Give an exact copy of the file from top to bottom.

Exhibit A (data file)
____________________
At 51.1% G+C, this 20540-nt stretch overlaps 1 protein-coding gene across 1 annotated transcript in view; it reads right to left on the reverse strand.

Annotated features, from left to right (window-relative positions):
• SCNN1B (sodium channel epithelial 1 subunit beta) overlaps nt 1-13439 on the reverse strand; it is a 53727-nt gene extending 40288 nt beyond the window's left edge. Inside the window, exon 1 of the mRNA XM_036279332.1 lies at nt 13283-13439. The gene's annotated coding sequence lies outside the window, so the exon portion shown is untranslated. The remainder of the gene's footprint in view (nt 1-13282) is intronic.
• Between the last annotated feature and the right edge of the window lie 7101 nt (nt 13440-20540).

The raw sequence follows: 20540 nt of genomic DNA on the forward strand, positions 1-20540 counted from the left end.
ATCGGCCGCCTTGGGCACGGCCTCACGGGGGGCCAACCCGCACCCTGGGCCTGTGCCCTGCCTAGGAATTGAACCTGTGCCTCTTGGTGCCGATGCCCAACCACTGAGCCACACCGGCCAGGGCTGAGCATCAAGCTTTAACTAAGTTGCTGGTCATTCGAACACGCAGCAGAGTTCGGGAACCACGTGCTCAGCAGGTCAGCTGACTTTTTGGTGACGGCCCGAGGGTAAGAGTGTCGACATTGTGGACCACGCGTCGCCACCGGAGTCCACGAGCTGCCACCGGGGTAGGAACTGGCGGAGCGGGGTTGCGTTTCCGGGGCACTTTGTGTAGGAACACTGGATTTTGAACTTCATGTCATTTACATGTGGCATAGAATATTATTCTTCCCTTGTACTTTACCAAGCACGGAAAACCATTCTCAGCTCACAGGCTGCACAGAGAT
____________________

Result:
At 51.1% G+C, this 20540-nt stretch overlaps 1 protein-coding gene across 1 annotated transcript in view; it reads right to left on the reverse strand.

Annotated features, from left to right (window-relative positions):
• SCNN1B (sodium channel epithelial 1 subunit beta) overlaps nt 1-13439 on the reverse strand; it is a 53727-nt gene extending 40288 nt beyond the window's left edge. Inside the window, exon 1 of the mRNA XM_036279332.1 lies at nt 13283-13439. The gene's annotated coding sequence lies outside the window, so the exon portion shown is untranslated. The remainder of the gene's footprint in view (nt 1-13282) is intronic.
• Between the last annotated feature and the right edge of the window lie 7101 nt (nt 13440-20540).

The raw sequence follows: 20540 nt of genomic DNA on the forward strand, positions 1-20540 counted from the left end.
ATCGGCCGCCTTGGGCACGGCCTCACGGGGGGCCAACCCGCACCCTGGGCCTGTGCCCTGCCTAGGAATTGAACCTGTGCCTCTTGGTGCCGATGCCCAACCACTGAGCCACACCGGCCAGGGCTGAGCATCAAGCTTTAACTAAGTTGCTGGTCATTCGAACACGCAGCAGAGTTCGGGAACCACGTGCTCAGCAGGTCAGCTGACTTTTTGGTGACGGCCCGAGGGTAAGAGTGTCGACATTGTGGACCACGCGTCGCCACCGGAGTCCACGAGCTGCCACCGGGGTAGGAACTGGCGGAGCGGGGTTGCGTTTCCGGGGCACTTTGTGTAGGAACACTGGATTTTGAACTTCATGTCATTTACATGTGGCATAGAATATTATTCTTCCCTTGTACTTTACCAAGCACGGAAAACCATTCTCAGCTCACAGGCTGCACAGAGAT